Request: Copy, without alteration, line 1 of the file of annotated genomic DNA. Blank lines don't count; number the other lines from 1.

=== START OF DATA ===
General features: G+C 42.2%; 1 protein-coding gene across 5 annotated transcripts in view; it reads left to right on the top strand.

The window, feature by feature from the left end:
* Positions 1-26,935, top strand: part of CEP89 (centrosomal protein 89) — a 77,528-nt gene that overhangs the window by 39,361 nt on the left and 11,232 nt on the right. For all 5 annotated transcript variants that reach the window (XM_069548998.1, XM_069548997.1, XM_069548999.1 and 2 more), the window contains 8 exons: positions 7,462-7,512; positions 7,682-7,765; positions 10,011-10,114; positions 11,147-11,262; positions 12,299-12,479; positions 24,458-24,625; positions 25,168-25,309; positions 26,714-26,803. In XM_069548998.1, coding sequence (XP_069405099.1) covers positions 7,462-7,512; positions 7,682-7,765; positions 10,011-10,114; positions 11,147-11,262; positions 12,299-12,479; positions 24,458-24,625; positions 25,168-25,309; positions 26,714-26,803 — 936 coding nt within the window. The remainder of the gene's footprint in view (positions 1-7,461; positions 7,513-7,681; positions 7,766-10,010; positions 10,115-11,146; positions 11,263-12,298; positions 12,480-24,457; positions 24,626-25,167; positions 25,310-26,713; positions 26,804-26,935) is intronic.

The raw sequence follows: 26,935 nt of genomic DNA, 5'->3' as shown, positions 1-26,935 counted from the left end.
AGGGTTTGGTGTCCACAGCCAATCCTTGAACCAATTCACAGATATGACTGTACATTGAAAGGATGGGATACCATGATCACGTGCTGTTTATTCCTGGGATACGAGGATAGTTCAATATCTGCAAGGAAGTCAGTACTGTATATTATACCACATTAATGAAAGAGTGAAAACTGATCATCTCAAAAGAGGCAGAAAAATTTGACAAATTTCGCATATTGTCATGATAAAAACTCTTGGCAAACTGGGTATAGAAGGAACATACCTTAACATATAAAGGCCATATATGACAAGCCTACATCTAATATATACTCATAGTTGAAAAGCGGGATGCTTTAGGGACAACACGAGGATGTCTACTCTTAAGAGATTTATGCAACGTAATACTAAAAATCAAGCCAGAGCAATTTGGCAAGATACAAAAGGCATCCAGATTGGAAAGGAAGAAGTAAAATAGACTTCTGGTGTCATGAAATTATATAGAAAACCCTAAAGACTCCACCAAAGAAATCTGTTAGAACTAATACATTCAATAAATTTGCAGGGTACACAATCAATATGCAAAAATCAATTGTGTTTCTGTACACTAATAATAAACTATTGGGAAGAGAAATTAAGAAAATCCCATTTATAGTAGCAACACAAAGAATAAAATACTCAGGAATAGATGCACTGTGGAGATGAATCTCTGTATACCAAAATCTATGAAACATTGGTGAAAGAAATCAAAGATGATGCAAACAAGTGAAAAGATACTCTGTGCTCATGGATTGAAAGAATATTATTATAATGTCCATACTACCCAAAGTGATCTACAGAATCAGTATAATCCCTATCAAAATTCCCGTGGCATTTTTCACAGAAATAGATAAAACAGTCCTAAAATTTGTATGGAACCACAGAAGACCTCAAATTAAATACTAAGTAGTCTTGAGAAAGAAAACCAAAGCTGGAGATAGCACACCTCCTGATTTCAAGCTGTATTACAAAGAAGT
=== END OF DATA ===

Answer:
General features: G+C 42.2%; 1 protein-coding gene across 5 annotated transcripts in view; it reads left to right on the top strand.